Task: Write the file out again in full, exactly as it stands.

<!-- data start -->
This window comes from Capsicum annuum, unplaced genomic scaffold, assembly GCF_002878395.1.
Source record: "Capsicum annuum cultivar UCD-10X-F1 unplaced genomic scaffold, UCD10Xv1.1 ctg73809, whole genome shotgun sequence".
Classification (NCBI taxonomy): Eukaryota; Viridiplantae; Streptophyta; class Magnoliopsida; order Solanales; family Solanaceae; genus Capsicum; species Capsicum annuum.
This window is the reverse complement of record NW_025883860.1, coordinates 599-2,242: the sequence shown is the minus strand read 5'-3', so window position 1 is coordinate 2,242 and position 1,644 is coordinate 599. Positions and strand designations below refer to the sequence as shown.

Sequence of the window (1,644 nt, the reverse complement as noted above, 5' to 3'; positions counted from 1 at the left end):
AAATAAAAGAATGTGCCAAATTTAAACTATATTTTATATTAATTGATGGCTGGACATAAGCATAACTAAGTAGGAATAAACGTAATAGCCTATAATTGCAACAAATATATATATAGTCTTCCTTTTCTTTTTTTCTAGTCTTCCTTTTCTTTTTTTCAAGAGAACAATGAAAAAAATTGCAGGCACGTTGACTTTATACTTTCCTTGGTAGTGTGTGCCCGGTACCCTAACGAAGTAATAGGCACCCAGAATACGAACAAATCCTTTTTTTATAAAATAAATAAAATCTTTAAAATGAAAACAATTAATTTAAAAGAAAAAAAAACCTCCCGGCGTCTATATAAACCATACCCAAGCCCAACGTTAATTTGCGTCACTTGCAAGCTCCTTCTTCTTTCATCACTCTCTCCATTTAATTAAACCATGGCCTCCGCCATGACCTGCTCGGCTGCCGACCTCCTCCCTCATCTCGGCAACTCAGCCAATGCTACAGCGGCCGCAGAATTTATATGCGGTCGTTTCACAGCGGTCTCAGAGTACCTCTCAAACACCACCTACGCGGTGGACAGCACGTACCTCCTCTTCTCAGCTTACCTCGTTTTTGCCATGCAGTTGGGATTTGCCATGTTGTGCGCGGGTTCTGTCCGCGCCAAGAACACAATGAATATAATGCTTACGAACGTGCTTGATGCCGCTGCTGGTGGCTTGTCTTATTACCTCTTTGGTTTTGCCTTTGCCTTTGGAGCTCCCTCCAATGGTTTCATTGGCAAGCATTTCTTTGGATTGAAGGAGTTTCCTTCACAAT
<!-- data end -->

This window comes from Capsicum annuum, unplaced genomic scaffold, assembly GCF_002878395.1.
Source record: "Capsicum annuum cultivar UCD-10X-F1 unplaced genomic scaffold, UCD10Xv1.1 ctg73809, whole genome shotgun sequence".
Classification (NCBI taxonomy): Eukaryota; Viridiplantae; Streptophyta; class Magnoliopsida; order Solanales; family Solanaceae; genus Capsicum; species Capsicum annuum.
This window is the reverse complement of record NW_025883860.1, coordinates 599-2,242: the sequence shown is the minus strand read 5'-3', so window position 1 is coordinate 2,242 and position 1,644 is coordinate 599. Positions and strand designations below refer to the sequence as shown.

Sequence of the window (1,644 nt, the reverse complement as noted above, 5' to 3'; positions counted from 1 at the left end):
AAATAAAAGAATGTGCCAAATTTAAACTATATTTTATATTAATTGATGGCTGGACATAAGCATAACTAAGTAGGAATAAACGTAATAGCCTATAATTGCAACAAATATATATATAGTCTTCCTTTTCTTTTTTTCTAGTCTTCCTTTTCTTTTTTTCAAGAGAACAATGAAAAAAATTGCAGGCACGTTGACTTTATACTTTCCTTGGTAGTGTGTGCCCGGTACCCTAACGAAGTAATAGGCACCCAGAATACGAACAAATCCTTTTTTTATAAAATAAATAAAATCTTTAAAATGAAAACAATTAATTTAAAAGAAAAAAAAACCTCCCGGCGTCTATATAAACCATACCCAAGCCCAACGTTAATTTGCGTCACTTGCAAGCTCCTTCTTCTTTCATCACTCTCTCCATTTAATTAAACCATGGCCTCCGCCATGACCTGCTCGGCTGCCGACCTCCTCCCTCATCTCGGCAACTCAGCCAATGCTACAGCGGCCGCAGAATTTATATGCGGTCGTTTCACAGCGGTCTCAGAGTACCTCTCAAACACCACCTACGCGGTGGACAGCACGTACCTCCTCTTCTCAGCTTACCTCGTTTTTGCCATGCAGTTGGGATTTGCCATGTTGTGCGCGGGTTCTGTCCGCGCCAAGAACACAATGAATATAATGCTTACGAACGTGCTTGATGCCGCTGCTGGTGGCTTGTCTTATTACCTCTTTGGTTTTGCCTTTGCCTTTGGAGCTCCCTCCAATGGTTTCATTGGCAAGCATTTCTTTGGATTGAAGGAGTTTCCTTCACAAT